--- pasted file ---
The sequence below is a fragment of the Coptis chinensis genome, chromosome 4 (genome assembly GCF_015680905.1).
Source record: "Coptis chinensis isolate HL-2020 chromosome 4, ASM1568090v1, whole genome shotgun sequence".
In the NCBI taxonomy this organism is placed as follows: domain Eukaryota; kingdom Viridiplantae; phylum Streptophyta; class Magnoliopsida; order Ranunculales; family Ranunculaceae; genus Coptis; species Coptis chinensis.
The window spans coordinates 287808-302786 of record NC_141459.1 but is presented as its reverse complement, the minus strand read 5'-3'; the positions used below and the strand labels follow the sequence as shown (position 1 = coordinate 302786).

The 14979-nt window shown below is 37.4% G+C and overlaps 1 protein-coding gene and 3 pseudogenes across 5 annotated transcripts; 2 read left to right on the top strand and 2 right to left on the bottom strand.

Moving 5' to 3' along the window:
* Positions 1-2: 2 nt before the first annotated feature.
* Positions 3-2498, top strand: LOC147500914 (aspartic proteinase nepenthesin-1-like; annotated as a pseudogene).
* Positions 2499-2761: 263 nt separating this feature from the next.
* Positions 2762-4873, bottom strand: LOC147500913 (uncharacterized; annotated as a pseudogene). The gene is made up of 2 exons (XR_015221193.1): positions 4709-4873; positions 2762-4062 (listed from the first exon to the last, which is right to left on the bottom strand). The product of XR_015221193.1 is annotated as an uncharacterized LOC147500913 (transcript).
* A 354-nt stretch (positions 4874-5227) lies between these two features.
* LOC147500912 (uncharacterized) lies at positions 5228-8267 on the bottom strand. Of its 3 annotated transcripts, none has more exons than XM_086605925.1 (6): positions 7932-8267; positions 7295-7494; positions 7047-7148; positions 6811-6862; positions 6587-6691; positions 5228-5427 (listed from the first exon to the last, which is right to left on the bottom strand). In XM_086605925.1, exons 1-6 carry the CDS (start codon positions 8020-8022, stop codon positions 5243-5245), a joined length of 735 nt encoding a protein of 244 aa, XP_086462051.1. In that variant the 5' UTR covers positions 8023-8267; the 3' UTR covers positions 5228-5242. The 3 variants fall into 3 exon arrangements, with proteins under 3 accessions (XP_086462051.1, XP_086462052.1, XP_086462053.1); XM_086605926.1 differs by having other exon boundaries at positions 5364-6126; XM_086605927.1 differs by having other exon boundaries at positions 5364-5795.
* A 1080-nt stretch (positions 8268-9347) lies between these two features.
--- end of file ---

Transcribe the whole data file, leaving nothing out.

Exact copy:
The sequence below is a fragment of the Coptis chinensis genome, chromosome 4 (genome assembly GCF_015680905.1).
Source record: "Coptis chinensis isolate HL-2020 chromosome 4, ASM1568090v1, whole genome shotgun sequence".
In the NCBI taxonomy this organism is placed as follows: domain Eukaryota; kingdom Viridiplantae; phylum Streptophyta; class Magnoliopsida; order Ranunculales; family Ranunculaceae; genus Coptis; species Coptis chinensis.
The window spans coordinates 287808-302786 of record NC_141459.1 but is presented as its reverse complement, the minus strand read 5'-3'; the positions used below and the strand labels follow the sequence as shown (position 1 = coordinate 302786).

The 14979-nt window shown below is 37.4% G+C and overlaps 1 protein-coding gene and 3 pseudogenes across 5 annotated transcripts; 2 read left to right on the top strand and 2 right to left on the bottom strand.

Moving 5' to 3' along the window:
* Positions 1-2: 2 nt before the first annotated feature.
* Positions 3-2498, top strand: LOC147500914 (aspartic proteinase nepenthesin-1-like; annotated as a pseudogene).
* Positions 2499-2761: 263 nt separating this feature from the next.
* Positions 2762-4873, bottom strand: LOC147500913 (uncharacterized; annotated as a pseudogene). The gene is made up of 2 exons (XR_015221193.1): positions 4709-4873; positions 2762-4062 (listed from the first exon to the last, which is right to left on the bottom strand). The product of XR_015221193.1 is annotated as an uncharacterized LOC147500913 (transcript).
* A 354-nt stretch (positions 4874-5227) lies between these two features.
* LOC147500912 (uncharacterized) lies at positions 5228-8267 on the bottom strand. Of its 3 annotated transcripts, none has more exons than XM_086605925.1 (6): positions 7932-8267; positions 7295-7494; positions 7047-7148; positions 6811-6862; positions 6587-6691; positions 5228-5427 (listed from the first exon to the last, which is right to left on the bottom strand). In XM_086605925.1, exons 1-6 carry the CDS (start codon positions 8020-8022, stop codon positions 5243-5245), a joined length of 735 nt encoding a protein of 244 aa, XP_086462051.1. In that variant the 5' UTR covers positions 8023-8267; the 3' UTR covers positions 5228-5242. The 3 variants fall into 3 exon arrangements, with proteins under 3 accessions (XP_086462051.1, XP_086462052.1, XP_086462053.1); XM_086605926.1 differs by having other exon boundaries at positions 5364-6126; XM_086605927.1 differs by having other exon boundaries at positions 5364-5795.
* A 1080-nt stretch (positions 8268-9347) lies between these two features.